If you thought this summer was already hot, well, it’s about to get hotter. Starting today and lasting through the weekend, a potentially dangerous heat wave is coming to town, with possible triple-digit temperatures feeling even warmer because of the humidity. Also heating up: Philadelphia District Attorney Larry Krasner’s crusade against the death penalty, as he asked the state Supreme Court this week to declare the punishment unconstitutional. And, in other news, reporter Stacey Burling examines the complexities of hoarding disorders, and how you can effectively help someone in your life who may be struggling with clutter.
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It affects 3 to 6 percent of Americans, up to 77,000 people in Philadelphia alone, and can lead to isolation, eviction, and compromised safety.
Hoarding disorder is a complex condition that needs more attention, experts say, and its challenges mount as people age. In the Philadelphia area, several groups and task forces are working with self-professed hoarders to clear their clutter, focusing on solutions like “harm reduction” over complete cleanouts, which won’t solve problems in the long term.
It’s time for the Pennsylvania Supreme Court to declare the death penalty unconstitutional, District Attorney Larry Krasner said Tuesday, calling the punishment racially biased, arbitrary, and discriminatory against the poor.
The progressive prosecutor’s office filed a brief in response to a Philadelphia death-row inmate’s petition in a case that could have far-reaching ramifications, asking the court to invoke its King’s Bench power and strike down the death penalty. The Office of Attorney General has said the issue should be resolved in the legislature, not the courts.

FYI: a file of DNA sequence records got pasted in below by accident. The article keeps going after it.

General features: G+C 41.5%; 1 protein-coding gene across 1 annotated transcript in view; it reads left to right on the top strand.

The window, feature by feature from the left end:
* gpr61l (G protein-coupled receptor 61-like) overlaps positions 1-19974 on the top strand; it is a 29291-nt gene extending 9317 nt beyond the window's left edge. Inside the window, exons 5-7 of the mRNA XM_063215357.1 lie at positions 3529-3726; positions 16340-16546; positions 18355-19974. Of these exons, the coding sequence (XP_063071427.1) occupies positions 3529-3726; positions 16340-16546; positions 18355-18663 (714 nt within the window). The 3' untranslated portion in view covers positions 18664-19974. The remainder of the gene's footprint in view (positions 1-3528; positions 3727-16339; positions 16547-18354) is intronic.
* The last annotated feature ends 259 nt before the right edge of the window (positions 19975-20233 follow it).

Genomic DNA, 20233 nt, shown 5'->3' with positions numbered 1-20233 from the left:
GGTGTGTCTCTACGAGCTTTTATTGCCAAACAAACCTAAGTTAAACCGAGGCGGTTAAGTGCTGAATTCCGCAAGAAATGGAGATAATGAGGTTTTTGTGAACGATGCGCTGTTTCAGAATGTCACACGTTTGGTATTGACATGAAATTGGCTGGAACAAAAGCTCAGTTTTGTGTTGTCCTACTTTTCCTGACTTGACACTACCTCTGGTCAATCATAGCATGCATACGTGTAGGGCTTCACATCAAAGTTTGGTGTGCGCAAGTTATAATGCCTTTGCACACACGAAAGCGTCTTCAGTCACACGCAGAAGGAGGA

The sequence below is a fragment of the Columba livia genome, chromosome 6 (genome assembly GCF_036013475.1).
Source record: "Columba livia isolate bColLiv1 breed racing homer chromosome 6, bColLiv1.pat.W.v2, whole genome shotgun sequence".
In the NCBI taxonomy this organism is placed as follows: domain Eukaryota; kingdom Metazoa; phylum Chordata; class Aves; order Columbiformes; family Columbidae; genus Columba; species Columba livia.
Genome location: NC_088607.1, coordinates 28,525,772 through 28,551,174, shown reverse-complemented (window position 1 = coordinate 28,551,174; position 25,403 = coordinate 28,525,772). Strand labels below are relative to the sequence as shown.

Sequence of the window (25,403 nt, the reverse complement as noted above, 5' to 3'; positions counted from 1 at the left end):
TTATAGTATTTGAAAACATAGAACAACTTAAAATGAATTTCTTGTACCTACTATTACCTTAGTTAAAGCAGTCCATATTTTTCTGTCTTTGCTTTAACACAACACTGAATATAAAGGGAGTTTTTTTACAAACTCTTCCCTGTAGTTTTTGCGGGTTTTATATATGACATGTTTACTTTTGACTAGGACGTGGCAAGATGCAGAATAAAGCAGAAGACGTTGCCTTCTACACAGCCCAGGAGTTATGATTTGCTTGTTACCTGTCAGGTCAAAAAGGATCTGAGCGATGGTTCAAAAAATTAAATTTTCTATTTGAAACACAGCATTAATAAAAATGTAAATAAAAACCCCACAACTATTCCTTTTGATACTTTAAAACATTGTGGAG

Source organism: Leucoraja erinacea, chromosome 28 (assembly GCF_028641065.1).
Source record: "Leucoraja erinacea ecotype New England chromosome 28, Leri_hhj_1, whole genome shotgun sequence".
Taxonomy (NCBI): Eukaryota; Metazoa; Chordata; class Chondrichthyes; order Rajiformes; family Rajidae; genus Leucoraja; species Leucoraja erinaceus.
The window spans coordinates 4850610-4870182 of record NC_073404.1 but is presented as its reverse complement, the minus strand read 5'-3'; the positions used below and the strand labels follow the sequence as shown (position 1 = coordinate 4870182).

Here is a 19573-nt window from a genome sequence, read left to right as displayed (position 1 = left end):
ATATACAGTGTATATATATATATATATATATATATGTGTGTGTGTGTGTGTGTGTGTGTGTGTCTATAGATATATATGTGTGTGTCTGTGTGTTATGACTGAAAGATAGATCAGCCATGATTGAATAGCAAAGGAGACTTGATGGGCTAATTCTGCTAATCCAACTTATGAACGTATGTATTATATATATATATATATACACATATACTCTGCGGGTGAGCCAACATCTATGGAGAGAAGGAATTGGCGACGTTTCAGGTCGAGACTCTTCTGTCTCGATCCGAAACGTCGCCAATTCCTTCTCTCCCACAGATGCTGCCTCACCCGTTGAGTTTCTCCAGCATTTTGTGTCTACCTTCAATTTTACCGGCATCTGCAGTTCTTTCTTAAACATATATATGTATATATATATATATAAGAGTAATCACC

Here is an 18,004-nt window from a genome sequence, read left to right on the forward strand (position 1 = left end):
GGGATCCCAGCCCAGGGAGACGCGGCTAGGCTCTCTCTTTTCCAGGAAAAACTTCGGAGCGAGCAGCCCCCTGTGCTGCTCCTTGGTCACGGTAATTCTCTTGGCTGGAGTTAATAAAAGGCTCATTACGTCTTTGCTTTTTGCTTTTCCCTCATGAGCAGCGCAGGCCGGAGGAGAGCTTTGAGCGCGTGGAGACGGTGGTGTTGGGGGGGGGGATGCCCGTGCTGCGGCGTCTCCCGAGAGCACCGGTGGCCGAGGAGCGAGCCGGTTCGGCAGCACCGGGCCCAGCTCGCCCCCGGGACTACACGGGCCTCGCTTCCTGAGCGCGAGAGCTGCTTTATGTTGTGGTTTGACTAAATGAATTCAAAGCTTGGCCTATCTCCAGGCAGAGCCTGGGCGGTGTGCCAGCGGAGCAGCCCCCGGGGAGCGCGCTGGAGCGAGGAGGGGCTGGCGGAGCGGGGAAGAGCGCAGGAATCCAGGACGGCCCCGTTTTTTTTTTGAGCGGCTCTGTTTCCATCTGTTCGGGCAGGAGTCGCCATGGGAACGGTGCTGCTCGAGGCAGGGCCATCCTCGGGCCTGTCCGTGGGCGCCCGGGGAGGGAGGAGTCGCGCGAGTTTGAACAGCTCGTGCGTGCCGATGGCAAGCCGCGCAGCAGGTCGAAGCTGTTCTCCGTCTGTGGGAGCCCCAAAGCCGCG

When Krasner took office in 2018, he vowed to “never” seek the death penalty. A May Inquirer analysis found that the former civil rights lawyer has taken steps or signaled a willingness to overturn more than one-third of the death sentences for the then-45 Philadelphia convicted murderers on death row.
Gentrification. Depending on whom you ask, the controversial term can be synonymous with displacement or urban renewal, and some argue the word should be retired altogether.
But according to a study from the Federal Reserve Bank of Philadelphia, the consequences of gentrification for original neighborhood residents are often better than they are typically perceived.
The study, which takes a national look at gentrification, offers a rather upbeat portrait of neighborhood change using U.S. Census microdata — something that the researchers acknowledge cannot quantify the emotional, nonmonetary costs associated with gentrification.
Sometimes, it pays to look up. Thanks for the photo, @falseclimax.
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“Rapinoe gives me hope that more women, including myself, will worry less about others’ opinions and worry more that topics often treated like taboos in mainstream platforms — such as the LGBTQ+ community, sexism, and political opposition — are addressed head-on.” — Staff writer Carmina Hachenburg on why Megan Rapinoe will not stop giving American women hope.